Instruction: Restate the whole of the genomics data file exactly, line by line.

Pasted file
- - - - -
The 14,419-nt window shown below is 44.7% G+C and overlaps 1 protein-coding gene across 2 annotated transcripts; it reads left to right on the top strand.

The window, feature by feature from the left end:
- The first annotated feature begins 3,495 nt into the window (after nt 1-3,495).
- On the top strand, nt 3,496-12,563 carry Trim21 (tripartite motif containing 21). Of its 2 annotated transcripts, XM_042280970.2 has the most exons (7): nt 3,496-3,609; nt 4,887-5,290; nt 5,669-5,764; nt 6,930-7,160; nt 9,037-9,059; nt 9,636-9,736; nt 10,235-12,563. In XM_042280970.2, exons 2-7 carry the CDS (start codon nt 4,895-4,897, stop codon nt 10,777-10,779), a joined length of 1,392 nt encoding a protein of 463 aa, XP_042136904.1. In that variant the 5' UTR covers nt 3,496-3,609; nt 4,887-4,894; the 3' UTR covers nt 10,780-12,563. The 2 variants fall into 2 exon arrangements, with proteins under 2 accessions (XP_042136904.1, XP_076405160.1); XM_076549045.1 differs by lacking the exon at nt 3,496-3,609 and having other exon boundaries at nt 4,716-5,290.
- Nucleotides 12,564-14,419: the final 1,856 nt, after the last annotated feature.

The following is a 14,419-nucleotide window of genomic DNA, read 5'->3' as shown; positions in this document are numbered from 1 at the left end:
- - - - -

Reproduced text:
The 14,419-nt window shown below is 44.7% G+C and overlaps 1 protein-coding gene across 2 annotated transcripts; it reads left to right on the top strand.

The window, feature by feature from the left end:
- The first annotated feature begins 3,495 nt into the window (after nt 1-3,495).
- On the top strand, nt 3,496-12,563 carry Trim21 (tripartite motif containing 21). Of its 2 annotated transcripts, XM_042280970.2 has the most exons (7): nt 3,496-3,609; nt 4,887-5,290; nt 5,669-5,764; nt 6,930-7,160; nt 9,037-9,059; nt 9,636-9,736; nt 10,235-12,563. In XM_042280970.2, exons 2-7 carry the CDS (start codon nt 4,895-4,897, stop codon nt 10,777-10,779), a joined length of 1,392 nt encoding a protein of 463 aa, XP_042136904.1. In that variant the 5' UTR covers nt 3,496-3,609; nt 4,887-4,894; the 3' UTR covers nt 10,780-12,563. The 2 variants fall into 2 exon arrangements, with proteins under 2 accessions (XP_042136904.1, XP_076405160.1); XM_076549045.1 differs by lacking the exon at nt 3,496-3,609 and having other exon boundaries at nt 4,716-5,290.
- Nucleotides 12,564-14,419: the final 1,856 nt, after the last annotated feature.

The following is a 14,419-nucleotide window of genomic DNA, read 5'->3' as shown; positions in this document are numbered from 1 at the left end: